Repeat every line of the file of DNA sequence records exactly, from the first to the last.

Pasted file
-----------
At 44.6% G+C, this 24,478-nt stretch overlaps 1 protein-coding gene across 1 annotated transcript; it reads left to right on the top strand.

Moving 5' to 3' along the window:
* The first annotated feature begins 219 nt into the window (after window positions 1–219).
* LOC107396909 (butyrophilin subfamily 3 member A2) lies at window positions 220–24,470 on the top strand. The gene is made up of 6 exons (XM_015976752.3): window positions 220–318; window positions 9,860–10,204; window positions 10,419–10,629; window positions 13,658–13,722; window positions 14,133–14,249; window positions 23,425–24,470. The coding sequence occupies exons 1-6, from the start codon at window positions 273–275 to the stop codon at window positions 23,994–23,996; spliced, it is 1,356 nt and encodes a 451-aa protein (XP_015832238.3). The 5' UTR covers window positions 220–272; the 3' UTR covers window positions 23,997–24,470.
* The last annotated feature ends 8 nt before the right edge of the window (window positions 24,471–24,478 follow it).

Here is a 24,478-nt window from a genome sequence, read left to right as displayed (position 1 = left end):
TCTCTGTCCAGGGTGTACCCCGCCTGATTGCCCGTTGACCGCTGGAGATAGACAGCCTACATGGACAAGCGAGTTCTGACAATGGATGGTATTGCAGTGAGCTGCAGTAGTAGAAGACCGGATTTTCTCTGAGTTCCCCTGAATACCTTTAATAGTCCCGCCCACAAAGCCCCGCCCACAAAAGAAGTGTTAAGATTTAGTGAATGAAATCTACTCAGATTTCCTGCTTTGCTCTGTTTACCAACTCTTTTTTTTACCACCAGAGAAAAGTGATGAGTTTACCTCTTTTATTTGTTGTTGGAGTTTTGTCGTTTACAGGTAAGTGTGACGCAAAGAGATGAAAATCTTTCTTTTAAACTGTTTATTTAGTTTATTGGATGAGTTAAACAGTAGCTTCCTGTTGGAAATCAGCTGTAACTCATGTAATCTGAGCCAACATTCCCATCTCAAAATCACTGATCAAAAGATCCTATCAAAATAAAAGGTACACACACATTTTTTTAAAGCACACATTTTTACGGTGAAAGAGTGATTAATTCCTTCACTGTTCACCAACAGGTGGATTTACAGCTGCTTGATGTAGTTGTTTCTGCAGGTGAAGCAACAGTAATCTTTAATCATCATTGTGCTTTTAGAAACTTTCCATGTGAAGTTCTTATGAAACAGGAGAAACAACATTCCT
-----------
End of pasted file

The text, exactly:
At 44.6% G+C, this 24,478-nt stretch overlaps 1 protein-coding gene across 1 annotated transcript; it reads left to right on the top strand.

Moving 5' to 3' along the window:
* The first annotated feature begins 219 nt into the window (after window positions 1–219).
* LOC107396909 (butyrophilin subfamily 3 member A2) lies at window positions 220–24,470 on the top strand. The gene is made up of 6 exons (XM_015976752.3): window positions 220–318; window positions 9,860–10,204; window positions 10,419–10,629; window positions 13,658–13,722; window positions 14,133–14,249; window positions 23,425–24,470. The coding sequence occupies exons 1-6, from the start codon at window positions 273–275 to the stop codon at window positions 23,994–23,996; spliced, it is 1,356 nt and encodes a 451-aa protein (XP_015832238.3). The 5' UTR covers window positions 220–272; the 3' UTR covers window positions 23,997–24,470.
* The last annotated feature ends 8 nt before the right edge of the window (window positions 24,471–24,478 follow it).

Here is a 24,478-nt window from a genome sequence, read left to right as displayed (position 1 = left end):
TCTCTGTCCAGGGTGTACCCCGCCTGATTGCCCGTTGACCGCTGGAGATAGACAGCCTACATGGACAAGCGAGTTCTGACAATGGATGGTATTGCAGTGAGCTGCAGTAGTAGAAGACCGGATTTTCTCTGAGTTCCCCTGAATACCTTTAATAGTCCCGCCCACAAAGCCCCGCCCACAAAAGAAGTGTTAAGATTTAGTGAATGAAATCTACTCAGATTTCCTGCTTTGCTCTGTTTACCAACTCTTTTTTTTACCACCAGAGAAAAGTGATGAGTTTACCTCTTTTATTTGTTGTTGGAGTTTTGTCGTTTACAGGTAAGTGTGACGCAAAGAGATGAAAATCTTTCTTTTAAACTGTTTATTTAGTTTATTGGATGAGTTAAACAGTAGCTTCCTGTTGGAAATCAGCTGTAACTCATGTAATCTGAGCCAACATTCCCATCTCAAAATCACTGATCAAAAGATCCTATCAAAATAAAAGGTACACACACATTTTTTTAAAGCACACATTTTTACGGTGAAAGAGTGATTAATTCCTTCACTGTTCACCAACAGGTGGATTTACAGCTGCTTGATGTAGTTGTTTCTGCAGGTGAAGCAACAGTAATCTTTAATCATCATTGTGCTTTTAGAAACTTTCCATGTGAAGTTCTTATGAAACAGGAGAAACAACATTCCT